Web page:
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It’s that magical time of year for all technically minded folks: sysadmins, IT pros, nerds and gamers.  It’s that time where you get to go home to family, gather around the fire, and fix their computers.

That’s right; it’s not about the turkey or the giving of presents, it’s about cleaning toolbars off grandma’s computer.

For those of you who go through this annual ritual, here’s a few things to make the process easier for everyone:

  1. Facelift: SSD, memory, larger screen.  One of the cheapest ways to give aging hardware a boost is getting easier every day.  SSD prices are bombing like your boss’s jokes at the holiday party, RAM has been cheap for a while, and bigger screens are always cheap around the holidays.  Replacing an HDD with an SSD will make them think you gave them a whole new computer.  For moving the boot drive, I recommend Paragon Software’s Migrate OS to SSD software: https://www.paragon-software.com/technologies/components/migrate-OS-to-SSD/ That way you don’t have to do a fresh install, and you can just leave the migration running while you eat dessert.  Combine that with a USB to SATA cable: http://www.amazon.com/gp/product/B00HJZJI84 and you only have to open up the case once to swap the drive out after the migration is complete.  While the case is open, slap in some extra RAM so that when Chrome tabs gobble up all the memory their computer doesn’t grind to a halt.  And finally those aging eyes will benefit from the jump to a larger screen.  27 inches seems to be the pricing sweet spot lately.  And you can take home the replaced screens to use as second, third, fourth and fifth monitors for yourself while playing Fallout 4.
  2. Auto-reset the internet.  How tired are you of asking people if they’ve tried turning it off and on again?  For one aspect you can now automate the process.  They make plugs that detect when the Internet connection goes down that automatically power cycle the cable modem and/or router: http://www.amazon.com/PI-Manufacturing-Internet-Controllable-Automatic/dp/B006PPISCG That will save you from having to explain to your parents which device they have to try turning off and on again when the Internet goes out.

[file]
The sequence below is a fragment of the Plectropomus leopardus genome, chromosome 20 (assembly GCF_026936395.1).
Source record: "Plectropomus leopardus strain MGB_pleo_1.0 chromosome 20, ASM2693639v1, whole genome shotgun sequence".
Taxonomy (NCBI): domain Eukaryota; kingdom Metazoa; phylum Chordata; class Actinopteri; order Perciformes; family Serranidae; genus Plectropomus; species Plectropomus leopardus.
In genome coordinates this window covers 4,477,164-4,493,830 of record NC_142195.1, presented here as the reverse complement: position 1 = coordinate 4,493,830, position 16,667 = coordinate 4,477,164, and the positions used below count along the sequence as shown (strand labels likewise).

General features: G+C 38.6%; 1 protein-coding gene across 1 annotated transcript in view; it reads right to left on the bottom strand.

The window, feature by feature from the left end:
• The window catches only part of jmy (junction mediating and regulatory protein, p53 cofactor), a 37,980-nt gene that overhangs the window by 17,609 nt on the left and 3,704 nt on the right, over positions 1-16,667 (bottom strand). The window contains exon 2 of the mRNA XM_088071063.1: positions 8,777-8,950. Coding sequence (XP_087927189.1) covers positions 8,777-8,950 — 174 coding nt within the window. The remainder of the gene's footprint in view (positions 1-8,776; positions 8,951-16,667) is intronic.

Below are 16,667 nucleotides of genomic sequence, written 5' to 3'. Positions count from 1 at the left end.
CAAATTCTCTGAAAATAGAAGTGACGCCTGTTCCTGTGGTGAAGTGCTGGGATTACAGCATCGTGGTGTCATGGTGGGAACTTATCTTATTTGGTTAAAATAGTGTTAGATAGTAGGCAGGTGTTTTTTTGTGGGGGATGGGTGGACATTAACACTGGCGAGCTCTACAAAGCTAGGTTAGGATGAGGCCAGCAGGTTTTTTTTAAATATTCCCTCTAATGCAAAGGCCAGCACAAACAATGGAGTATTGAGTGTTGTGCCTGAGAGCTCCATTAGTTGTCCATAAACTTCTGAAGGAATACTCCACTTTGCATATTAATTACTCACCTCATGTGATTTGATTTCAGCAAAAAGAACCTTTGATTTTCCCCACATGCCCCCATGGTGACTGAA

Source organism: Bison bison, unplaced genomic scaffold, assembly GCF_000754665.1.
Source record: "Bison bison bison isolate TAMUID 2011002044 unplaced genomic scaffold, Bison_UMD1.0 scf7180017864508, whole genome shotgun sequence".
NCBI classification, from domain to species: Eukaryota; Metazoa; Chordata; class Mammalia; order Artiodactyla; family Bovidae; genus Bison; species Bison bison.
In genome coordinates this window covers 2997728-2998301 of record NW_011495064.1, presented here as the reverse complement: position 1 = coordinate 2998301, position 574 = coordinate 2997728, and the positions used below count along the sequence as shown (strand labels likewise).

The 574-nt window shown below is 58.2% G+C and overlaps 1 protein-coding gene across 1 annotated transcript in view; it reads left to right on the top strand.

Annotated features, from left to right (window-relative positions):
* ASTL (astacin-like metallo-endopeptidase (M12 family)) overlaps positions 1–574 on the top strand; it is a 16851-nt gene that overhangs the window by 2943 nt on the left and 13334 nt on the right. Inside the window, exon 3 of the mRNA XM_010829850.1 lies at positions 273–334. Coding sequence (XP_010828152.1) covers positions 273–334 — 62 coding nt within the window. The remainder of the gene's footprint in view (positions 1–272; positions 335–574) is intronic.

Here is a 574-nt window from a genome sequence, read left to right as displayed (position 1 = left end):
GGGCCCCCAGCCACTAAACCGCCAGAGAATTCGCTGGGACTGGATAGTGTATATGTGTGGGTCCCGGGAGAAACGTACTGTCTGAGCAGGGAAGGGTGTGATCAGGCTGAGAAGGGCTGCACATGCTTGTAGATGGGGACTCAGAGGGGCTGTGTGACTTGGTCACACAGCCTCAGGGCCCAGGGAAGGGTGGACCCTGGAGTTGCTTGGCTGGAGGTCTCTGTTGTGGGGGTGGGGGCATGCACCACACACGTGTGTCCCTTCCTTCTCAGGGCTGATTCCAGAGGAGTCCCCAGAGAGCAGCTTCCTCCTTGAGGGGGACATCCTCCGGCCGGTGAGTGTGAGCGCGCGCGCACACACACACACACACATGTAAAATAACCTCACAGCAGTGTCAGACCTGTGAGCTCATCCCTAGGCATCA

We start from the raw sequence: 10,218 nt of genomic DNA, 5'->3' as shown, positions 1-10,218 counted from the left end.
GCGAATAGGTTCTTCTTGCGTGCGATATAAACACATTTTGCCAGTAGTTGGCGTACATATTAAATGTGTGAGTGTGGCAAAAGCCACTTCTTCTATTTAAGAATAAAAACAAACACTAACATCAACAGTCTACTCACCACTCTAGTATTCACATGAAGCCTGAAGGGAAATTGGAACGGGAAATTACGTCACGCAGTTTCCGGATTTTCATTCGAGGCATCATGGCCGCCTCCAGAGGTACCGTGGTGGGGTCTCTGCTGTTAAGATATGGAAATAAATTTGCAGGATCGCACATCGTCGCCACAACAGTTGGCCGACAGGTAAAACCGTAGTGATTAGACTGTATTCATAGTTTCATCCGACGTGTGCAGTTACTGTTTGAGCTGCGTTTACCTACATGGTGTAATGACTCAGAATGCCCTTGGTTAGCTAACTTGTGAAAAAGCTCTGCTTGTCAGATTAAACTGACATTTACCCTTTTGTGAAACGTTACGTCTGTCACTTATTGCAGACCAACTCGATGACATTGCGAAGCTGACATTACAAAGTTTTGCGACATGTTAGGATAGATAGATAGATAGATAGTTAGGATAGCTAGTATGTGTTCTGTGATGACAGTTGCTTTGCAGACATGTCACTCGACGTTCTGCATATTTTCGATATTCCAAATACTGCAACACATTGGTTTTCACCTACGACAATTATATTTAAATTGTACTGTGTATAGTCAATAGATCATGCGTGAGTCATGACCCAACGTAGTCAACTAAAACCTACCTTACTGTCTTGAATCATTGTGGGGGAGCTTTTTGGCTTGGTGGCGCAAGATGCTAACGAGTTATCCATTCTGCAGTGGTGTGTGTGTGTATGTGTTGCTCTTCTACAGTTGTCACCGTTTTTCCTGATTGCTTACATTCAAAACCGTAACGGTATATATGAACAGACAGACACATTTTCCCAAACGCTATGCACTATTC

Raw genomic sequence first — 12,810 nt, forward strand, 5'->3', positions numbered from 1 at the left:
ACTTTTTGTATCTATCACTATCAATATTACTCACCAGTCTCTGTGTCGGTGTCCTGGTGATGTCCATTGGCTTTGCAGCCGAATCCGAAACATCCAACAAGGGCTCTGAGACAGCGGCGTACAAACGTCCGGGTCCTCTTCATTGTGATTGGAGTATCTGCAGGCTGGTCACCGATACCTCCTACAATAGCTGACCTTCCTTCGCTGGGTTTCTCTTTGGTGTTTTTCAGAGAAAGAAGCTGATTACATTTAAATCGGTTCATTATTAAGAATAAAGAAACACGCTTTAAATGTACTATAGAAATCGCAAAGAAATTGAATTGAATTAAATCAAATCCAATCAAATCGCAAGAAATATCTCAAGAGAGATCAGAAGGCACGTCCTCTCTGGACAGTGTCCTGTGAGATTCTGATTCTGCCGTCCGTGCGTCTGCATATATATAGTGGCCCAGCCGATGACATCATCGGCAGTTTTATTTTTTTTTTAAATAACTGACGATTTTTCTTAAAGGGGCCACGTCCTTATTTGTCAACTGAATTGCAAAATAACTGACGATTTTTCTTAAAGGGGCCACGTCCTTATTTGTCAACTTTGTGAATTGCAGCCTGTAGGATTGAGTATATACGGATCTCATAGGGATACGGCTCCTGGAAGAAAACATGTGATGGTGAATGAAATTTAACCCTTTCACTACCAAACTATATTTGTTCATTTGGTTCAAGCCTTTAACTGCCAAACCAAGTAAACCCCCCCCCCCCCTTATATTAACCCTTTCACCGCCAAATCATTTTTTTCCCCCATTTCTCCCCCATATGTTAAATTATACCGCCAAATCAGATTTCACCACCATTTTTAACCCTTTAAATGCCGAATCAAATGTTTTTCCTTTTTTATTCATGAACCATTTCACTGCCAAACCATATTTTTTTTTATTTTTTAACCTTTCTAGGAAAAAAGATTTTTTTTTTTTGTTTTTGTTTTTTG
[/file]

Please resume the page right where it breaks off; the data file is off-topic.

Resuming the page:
3. Setup easier remote access – Have you ever had this conversation: “Go to the address bar.  That thing at the top.  Type in: H-T-T-P-colon-slash – the one that leans to the right, not the left, now another slash.  Yes the same direction as the last one.  Now L-O-G.  No, G as in Get a clue…”  You get the picture.  While you’re home, why not setup a shortcut on the desktop that goes directly to your preferred remote support website?  That way grandma knows what to click on when you have to remote in to uninstall the latest toolbar she installed.
  4. Install antivirus that allows central management – obviously I’m going to recommend Webroot: https://www.webroot.com/us/en/home But no matter what you choose, it’s nice to have something that has a central online console. This allows you to see whether mom’s computer has run a scan in the last decade and how many viruses your younger brother managed to catch while visiting those sites he likes to go to.  With Webroot you can also kick off scans and reboots from anywhere you can get online.
  5. Protect their credit – everyone’s had their information stolen at this point so you might as well put a freeze on your credit.  Mom and dad probably aren’t getting a lot of loans these days therefore this won’t be a big inconvenience for them.   Here’s how to go about it: http://www.consumer.ftc.gov/articles/0497-credit-freeze-faqs This just means they’ll need to call in and unfreeze with their password before they get any more lines of credit, and it will stop the bad guys from taking out loans in their name.  Because face it, they already have all of your personal information.  Protect your inheritance.